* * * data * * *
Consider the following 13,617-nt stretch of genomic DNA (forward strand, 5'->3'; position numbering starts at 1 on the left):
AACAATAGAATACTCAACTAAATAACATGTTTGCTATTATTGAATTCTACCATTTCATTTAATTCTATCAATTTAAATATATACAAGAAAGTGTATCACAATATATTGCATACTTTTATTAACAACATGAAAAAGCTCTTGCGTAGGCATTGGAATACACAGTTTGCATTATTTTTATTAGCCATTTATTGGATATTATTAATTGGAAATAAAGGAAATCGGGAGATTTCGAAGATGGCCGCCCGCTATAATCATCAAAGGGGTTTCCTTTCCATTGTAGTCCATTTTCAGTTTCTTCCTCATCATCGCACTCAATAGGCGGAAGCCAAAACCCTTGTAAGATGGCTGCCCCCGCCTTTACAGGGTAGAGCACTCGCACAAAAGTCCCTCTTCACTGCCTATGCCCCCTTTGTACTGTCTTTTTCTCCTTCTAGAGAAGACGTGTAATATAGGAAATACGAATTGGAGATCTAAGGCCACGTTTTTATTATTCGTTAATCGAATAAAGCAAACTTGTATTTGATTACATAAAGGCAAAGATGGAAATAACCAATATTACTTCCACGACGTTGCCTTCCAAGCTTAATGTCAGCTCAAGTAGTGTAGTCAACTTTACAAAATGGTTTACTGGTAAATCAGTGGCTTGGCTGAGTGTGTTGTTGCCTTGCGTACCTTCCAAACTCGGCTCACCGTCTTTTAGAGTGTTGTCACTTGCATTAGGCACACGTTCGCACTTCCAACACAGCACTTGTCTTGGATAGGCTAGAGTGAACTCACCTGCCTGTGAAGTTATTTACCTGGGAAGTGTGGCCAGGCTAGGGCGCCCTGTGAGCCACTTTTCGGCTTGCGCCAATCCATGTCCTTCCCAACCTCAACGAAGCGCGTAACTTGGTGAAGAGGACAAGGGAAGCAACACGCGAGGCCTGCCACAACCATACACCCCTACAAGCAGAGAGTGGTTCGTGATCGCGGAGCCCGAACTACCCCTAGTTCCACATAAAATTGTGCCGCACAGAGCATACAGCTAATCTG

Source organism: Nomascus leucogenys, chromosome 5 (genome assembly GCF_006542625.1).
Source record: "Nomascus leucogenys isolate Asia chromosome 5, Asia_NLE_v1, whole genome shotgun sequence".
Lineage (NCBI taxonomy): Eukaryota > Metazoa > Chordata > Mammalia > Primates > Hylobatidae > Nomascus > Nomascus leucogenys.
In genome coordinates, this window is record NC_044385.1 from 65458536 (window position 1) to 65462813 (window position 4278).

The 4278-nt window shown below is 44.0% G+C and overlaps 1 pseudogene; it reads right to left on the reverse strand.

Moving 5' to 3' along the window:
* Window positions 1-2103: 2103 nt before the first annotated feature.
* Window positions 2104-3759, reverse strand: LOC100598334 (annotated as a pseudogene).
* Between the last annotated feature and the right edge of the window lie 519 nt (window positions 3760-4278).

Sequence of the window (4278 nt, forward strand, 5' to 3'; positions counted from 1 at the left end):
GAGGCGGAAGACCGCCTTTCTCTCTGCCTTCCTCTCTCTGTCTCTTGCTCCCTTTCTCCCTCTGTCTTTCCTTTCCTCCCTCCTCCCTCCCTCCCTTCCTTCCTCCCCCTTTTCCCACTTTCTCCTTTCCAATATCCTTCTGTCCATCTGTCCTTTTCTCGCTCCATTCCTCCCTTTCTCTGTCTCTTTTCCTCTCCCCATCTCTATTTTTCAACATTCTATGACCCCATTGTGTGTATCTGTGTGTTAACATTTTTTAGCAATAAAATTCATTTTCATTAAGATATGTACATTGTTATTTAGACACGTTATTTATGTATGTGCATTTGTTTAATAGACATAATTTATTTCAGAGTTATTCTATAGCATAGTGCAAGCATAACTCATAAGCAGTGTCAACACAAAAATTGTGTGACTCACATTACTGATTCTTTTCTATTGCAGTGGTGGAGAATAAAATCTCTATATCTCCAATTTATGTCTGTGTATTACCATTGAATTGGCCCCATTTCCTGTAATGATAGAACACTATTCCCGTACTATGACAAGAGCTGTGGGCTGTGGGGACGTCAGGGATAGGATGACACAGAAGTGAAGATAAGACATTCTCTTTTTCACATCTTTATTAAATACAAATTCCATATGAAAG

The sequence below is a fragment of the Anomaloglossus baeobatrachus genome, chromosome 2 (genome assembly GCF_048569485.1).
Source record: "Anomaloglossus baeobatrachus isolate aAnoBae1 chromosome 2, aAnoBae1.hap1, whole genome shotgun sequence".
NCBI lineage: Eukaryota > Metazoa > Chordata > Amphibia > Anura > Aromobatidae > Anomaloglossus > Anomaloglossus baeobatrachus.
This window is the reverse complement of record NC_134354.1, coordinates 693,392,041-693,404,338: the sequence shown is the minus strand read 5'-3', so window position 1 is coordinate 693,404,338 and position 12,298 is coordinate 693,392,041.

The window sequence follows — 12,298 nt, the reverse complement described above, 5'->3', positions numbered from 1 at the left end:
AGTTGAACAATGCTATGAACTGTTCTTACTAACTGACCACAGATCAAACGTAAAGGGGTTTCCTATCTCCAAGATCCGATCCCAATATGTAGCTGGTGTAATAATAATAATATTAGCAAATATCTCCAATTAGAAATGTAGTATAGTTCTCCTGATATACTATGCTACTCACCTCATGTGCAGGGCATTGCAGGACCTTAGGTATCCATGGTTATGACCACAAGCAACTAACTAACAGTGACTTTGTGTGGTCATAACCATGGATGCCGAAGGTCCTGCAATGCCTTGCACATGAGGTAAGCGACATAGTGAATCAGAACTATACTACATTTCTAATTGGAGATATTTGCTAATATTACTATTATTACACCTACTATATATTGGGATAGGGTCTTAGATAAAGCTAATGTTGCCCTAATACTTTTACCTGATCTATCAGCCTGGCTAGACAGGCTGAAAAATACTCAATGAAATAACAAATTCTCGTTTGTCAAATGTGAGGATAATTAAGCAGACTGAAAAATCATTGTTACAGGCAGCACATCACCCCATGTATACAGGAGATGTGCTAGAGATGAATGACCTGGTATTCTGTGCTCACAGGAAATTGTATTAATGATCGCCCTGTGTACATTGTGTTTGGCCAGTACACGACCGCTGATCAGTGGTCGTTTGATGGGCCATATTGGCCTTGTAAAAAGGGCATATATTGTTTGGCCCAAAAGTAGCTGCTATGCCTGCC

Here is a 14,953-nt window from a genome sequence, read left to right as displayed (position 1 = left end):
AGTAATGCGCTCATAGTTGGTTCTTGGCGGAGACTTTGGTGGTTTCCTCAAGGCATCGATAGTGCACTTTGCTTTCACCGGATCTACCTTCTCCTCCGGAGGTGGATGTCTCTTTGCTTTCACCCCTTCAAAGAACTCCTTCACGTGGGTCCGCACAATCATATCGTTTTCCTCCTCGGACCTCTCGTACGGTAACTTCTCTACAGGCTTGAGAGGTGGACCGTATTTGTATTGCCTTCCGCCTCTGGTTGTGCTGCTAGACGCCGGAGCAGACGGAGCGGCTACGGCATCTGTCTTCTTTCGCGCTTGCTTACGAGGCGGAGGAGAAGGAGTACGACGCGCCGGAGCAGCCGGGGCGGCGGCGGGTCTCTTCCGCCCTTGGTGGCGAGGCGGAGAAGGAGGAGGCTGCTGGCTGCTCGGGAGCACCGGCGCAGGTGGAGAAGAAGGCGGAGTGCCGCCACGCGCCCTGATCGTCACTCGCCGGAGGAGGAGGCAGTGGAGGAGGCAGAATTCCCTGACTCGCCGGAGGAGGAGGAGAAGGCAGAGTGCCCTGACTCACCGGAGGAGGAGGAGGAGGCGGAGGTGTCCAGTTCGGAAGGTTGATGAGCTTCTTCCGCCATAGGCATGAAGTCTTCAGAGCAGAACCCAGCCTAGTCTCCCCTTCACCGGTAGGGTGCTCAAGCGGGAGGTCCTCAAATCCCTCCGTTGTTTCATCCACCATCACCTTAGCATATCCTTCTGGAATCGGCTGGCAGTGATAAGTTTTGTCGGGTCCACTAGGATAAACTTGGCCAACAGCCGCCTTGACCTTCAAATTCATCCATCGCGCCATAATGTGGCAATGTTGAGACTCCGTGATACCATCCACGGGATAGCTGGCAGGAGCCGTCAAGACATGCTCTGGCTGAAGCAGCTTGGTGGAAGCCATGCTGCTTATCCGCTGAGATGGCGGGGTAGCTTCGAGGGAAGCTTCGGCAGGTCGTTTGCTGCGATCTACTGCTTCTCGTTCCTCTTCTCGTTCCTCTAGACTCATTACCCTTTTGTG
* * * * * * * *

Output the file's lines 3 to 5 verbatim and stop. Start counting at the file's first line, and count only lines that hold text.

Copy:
Source organism: Nomascus leucogenys, chromosome 5 (genome assembly GCF_006542625.1).
Source record: "Nomascus leucogenys isolate Asia chromosome 5, Asia_NLE_v1, whole genome shotgun sequence".
Lineage (NCBI taxonomy): Eukaryota > Metazoa > Chordata > Mammalia > Primates > Hylobatidae > Nomascus > Nomascus leucogenys.